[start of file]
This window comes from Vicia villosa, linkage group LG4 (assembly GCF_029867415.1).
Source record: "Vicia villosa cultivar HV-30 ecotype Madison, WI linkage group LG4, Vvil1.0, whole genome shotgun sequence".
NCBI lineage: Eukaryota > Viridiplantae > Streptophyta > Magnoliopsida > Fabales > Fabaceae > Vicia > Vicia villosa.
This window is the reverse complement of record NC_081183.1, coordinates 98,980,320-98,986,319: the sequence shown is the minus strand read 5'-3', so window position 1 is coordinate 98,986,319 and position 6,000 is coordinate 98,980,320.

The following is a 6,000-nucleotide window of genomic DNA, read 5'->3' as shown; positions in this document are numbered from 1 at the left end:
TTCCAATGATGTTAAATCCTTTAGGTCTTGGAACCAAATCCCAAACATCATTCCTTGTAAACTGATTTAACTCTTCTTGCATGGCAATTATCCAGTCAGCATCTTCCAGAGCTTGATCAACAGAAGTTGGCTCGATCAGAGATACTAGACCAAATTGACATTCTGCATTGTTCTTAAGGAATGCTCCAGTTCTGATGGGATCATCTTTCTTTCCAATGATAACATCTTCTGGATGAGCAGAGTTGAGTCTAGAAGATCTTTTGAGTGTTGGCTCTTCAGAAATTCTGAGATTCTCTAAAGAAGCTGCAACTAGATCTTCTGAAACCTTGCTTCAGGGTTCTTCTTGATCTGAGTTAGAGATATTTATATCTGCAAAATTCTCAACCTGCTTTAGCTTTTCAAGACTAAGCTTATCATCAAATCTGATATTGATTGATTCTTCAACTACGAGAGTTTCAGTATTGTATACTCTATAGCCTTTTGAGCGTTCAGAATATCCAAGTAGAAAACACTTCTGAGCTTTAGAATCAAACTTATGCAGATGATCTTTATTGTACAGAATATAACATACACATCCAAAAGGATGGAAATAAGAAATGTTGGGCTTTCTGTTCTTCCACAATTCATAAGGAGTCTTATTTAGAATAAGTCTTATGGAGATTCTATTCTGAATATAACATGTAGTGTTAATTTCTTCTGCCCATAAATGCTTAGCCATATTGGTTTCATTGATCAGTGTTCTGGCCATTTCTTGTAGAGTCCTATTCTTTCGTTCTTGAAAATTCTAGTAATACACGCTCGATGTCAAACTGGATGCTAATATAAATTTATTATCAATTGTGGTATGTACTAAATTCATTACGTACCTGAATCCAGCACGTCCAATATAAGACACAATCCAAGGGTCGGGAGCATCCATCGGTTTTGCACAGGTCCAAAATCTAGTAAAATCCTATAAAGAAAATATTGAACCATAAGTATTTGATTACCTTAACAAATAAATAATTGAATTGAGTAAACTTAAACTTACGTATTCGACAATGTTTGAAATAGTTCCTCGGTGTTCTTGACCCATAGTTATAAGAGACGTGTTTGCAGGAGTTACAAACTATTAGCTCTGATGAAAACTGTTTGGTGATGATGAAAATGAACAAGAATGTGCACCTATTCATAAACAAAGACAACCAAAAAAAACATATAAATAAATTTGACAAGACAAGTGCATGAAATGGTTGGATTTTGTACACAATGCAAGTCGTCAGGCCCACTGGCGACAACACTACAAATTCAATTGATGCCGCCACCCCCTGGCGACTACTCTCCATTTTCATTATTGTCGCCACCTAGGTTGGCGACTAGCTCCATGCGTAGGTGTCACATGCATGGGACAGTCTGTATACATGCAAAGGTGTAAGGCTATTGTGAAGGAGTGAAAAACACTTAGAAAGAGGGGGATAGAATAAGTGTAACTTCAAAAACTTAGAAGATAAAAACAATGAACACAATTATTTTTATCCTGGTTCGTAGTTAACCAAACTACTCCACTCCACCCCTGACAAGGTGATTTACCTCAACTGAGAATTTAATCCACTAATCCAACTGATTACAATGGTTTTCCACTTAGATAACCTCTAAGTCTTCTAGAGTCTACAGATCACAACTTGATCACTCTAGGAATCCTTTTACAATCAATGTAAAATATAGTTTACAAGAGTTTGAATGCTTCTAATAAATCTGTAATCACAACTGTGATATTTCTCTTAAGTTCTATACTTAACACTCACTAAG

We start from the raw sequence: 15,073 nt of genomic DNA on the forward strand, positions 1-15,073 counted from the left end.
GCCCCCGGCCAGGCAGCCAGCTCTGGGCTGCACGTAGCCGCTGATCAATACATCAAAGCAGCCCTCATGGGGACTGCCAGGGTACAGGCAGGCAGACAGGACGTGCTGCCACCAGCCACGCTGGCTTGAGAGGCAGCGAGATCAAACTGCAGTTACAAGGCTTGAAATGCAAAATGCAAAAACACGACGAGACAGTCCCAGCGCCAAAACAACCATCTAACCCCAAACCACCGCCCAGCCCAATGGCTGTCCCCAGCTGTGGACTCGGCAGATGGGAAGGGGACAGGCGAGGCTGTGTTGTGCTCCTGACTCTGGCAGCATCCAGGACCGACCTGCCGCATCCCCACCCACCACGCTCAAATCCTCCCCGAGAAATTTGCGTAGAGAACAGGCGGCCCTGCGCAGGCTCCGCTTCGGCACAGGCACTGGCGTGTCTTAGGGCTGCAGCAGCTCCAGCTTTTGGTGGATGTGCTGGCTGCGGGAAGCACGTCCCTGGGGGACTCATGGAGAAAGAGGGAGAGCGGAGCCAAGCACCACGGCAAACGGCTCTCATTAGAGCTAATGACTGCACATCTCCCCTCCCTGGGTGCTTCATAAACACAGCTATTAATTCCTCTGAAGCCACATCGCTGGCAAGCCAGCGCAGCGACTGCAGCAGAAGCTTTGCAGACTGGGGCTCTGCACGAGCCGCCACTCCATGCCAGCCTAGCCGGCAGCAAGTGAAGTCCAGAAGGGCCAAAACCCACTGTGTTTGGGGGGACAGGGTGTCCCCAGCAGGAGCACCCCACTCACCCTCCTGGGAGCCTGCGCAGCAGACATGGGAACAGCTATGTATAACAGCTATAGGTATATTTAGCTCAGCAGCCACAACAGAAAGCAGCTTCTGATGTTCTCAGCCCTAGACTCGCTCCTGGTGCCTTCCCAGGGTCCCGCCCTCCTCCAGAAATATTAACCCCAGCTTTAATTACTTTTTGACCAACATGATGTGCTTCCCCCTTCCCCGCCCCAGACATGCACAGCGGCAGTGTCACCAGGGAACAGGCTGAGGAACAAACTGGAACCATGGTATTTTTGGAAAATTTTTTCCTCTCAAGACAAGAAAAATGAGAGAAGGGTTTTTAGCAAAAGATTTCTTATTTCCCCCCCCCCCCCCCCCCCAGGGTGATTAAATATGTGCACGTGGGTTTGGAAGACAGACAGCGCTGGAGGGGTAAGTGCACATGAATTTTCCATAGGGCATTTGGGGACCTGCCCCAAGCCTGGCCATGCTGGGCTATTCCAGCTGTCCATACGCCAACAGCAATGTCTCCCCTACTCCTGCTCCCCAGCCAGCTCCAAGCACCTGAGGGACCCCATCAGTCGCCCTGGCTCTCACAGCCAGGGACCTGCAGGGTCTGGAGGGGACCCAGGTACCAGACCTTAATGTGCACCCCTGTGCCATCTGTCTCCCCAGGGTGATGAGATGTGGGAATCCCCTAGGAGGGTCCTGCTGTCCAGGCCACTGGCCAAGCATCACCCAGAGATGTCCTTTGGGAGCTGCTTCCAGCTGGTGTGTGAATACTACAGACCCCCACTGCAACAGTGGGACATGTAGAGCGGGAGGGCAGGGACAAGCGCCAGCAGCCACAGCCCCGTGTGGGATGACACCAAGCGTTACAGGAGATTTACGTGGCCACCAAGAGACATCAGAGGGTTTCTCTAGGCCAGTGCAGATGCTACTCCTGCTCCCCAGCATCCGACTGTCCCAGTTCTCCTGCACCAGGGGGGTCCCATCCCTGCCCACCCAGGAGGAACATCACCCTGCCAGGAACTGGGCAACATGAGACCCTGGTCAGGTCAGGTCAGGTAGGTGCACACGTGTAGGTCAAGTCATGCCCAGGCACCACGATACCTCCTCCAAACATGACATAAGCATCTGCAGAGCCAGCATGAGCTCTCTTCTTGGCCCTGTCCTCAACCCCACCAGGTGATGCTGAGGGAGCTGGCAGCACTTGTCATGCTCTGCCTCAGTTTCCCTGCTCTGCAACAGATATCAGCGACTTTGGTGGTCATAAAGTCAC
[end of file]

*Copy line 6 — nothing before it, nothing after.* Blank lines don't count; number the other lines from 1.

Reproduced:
TTCCAATGATGTTAAATCCTTTAGGTCTTGGAACCAAATCCCAAACATCATTCCTTGTAAACTGATTTAACTCTTCTTGCATGGCAATTATCCAGTCAGCATCTTCCAGAGCTTGATCAACAGAAGTTGGCTCGATCAGAGATACTAGACCAAATTGACATTCTGCATTGTTCTTAAGGAATGCTCCAGTTCTGATGGGATCATCTTTCTTTCCAATGATAACATCTTCTGGATGAGCAGAGTTGAGTCTAGAAGATCTTTTGAGTGTTGGCTCTTCAGAAATTCTGAGATTCTCTAAAGAAGCTGCAACTAGATCTTCTGAAACCTTGCTTCAGGGTTCTTCTTGATCTGAGTTAGAGATATTTATATCTGCAAAATTCTCAACCTGCTTTAGCTTTTCAAGACTAAGCTTATCATCAAATCTGATATTGATTGATTCTTCAACTACGAGAGTTTCAGTATTGTATACTCTATAGCCTTTTGAGCGTTCAGAATATCCAAGTAGAAAACACTTCTGAGCTTTAGAATCAAACTTATGCAGATGATCTTTATTGTACAGAATATAACATACACATCCAAAAGGATGGAAATAAGAAATGTTGGGCTTTCTGTTCTTCCACAATTCATAAGGAGTCTTATTTAGAATAAGTCTTATGGAGATTCTATTCTGAATATAACATGTAGTGTTAATTTCTTCTGCCCATAAATGCTTAGCCATATTGGTTTCATTGATCAGTGTTCTGGCCATTTCTTGTAGAGTCCTATTCTTTCGTTCTTGAAAATTCTAGTAATACACGCTCGATGTCAAACTGGATGCTAATATAAATTTATTATCAATTGTGGTATGTACTAAATTCATTACGTACCTGAATCCAGCACGTCCAATATAAGACACAATCCAAGGGTCGGGAGCATCCATCGGTTTTGCACAGGTCCAAAATCTAGTAAAATCCTATAAAGAAAATATTGAACCATAAGTATTTGATTACCTTAACAAATAAATAATTGAATTGAGTAAACTTAAACTTACGTATTCGACAATGTTTGAAATAGTTCCTCGGTGTTCTTGACCCATAGTTATAAGAGACGTGTTTGCAGGAGTTACAAACTATTAGCTCTGATGAAAACTGTTTGGTGATGATGAAAATGAACAAGAATGTGCACCTATTCATAAACAAAGACAACCAAAAAAAACATATAAATAAATTTGACAAGACAAGTGCATGAAATGGTTGGATTTTGTACACAATGCAAGTCGTCAGGCCCACTGGCGACAACACTACAAATTCAATTGATGCCGCCACCCCCTGGCGACTACTCTCCATTTTCATTATTGTCGCCACCTAGGTTGGCGACTAGCTCCATGCGTAGGTGTCACATGCATGGGACAGTCTGTATACATGCAAAGGTGTAAGGCTATTGTGAAGGAGTGAAAAACACTTAGAAAGAGGGGGATAGAATAAGTGTAACTTCAAAAACTTAGAAGATAAAAACAATGAACACAATTATTTTTATCCTGGTTCGTAGTTAACCAAACTACTCCACTCCACCCCTGACAAGGTGATTTACCTCAACTGAGAATTTAATCCACTAATCCAACTGATTACAATGGTTTTCCACTTAGATAACCTCTAAGTCTTCTAGAGTCTACAGATCACAACTTGATCACTCTAGGAATCCTTTTACAATCAATGTAAAATATAGTTTACAAGAGTTTGAATGCTTCTAATAAATCTGTAATCACAACTGTGATATTTCTCTTAAGTTCTATACTTAACACTCACTAAG